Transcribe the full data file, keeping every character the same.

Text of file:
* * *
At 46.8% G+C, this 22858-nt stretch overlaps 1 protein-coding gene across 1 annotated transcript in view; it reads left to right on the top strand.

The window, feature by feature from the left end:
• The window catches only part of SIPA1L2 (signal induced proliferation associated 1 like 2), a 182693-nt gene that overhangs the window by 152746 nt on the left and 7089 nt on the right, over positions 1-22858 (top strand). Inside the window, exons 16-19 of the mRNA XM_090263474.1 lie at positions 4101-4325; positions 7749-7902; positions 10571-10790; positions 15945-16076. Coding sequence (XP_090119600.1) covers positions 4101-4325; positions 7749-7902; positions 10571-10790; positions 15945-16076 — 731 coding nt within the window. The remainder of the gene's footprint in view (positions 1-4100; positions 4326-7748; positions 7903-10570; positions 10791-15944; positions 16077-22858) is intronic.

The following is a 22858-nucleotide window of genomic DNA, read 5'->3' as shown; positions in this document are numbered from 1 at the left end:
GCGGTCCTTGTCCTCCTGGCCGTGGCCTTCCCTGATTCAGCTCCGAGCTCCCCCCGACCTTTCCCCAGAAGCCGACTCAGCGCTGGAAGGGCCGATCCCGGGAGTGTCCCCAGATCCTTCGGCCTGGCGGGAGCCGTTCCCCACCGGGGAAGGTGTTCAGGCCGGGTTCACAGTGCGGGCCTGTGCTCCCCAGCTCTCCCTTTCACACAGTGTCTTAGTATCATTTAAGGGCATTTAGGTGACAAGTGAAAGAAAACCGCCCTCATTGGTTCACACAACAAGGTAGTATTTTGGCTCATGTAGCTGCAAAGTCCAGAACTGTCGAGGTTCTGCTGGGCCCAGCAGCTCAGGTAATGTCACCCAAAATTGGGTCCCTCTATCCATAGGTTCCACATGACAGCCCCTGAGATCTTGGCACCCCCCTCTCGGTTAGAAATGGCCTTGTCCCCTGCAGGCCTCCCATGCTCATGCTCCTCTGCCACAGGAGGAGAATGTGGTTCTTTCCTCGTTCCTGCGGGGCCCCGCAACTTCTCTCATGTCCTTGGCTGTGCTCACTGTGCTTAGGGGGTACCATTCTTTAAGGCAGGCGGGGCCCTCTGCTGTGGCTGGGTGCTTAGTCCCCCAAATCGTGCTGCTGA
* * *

At 46.8% G+C, this 22858-nt stretch overlaps 1 protein-coding gene across 1 annotated transcript in view; it reads left to right on the top strand.

The window, feature by feature from the left end:
• The window catches only part of SIPA1L2 (signal induced proliferation associated 1 like 2), a 182693-nt gene that overhangs the window by 152746 nt on the left and 7089 nt on the right, over positions 1-22858 (top strand). Inside the window, exons 16-19 of the mRNA XM_090263474.1 lie at positions 4101-4325; positions 7749-7902; positions 10571-10790; positions 15945-16076. Coding sequence (XP_090119600.1) covers positions 4101-4325; positions 7749-7902; positions 10571-10790; positions 15945-16076 — 731 coding nt within the window. The remainder of the gene's footprint in view (positions 1-4100; positions 4326-7748; positions 7903-10570; positions 10791-15944; positions 16077-22858) is intronic.

The following is a 22858-nucleotide window of genomic DNA, read 5'->3' as shown; positions in this document are numbered from 1 at the left end:
GCGGTCCTTGTCCTCCTGGCCGTGGCCTTCCCTGATTCAGCTCCGAGCTCCCCCCGACCTTTCCCCAGAAGCCGACTCAGCGCTGGAAGGGCCGATCCCGGGAGTGTCCCCAGATCCTTCGGCCTGGCGGGAGCCGTTCCCCACCGGGGAAGGTGTTCAGGCCGGGTTCACAGTGCGGGCCTGTGCTCCCCAGCTCTCCCTTTCACACAGTGTCTTAGTATCATTTAAGGGCATTTAGGTGACAAGTGAAAGAAAACCGCCCTCATTGGTTCACACAACAAGGTAGTATTTTGGCTCATGTAGCTGCAAAGTCCAGAACTGTCGAGGTTCTGCTGGGCCCAGCAGCTCAGGTAATGTCACCCAAAATTGGGTCCCTCTATCCATAGGTTCCACATGACAGCCCCTGAGATCTTGGCACCCCCCTCTCGGTTAGAAATGGCCTTGTCCCCTGCAGGCCTCCCATGCTCATGCTCCTCTGCCACAGGAGGAGAATGTGGTTCTTTCCTCGTTCCTGCGGGGCCCCGCAACTTCTCTCATGTCCTTGGCTGTGCTCACTGTGCTTAGGGGGTACCATTCTTTAAGGCAGGCGGGGCCCTCTGCTGTGGCTGGGTGCTTAGTCCCCCAAATCGTGCTGCTGA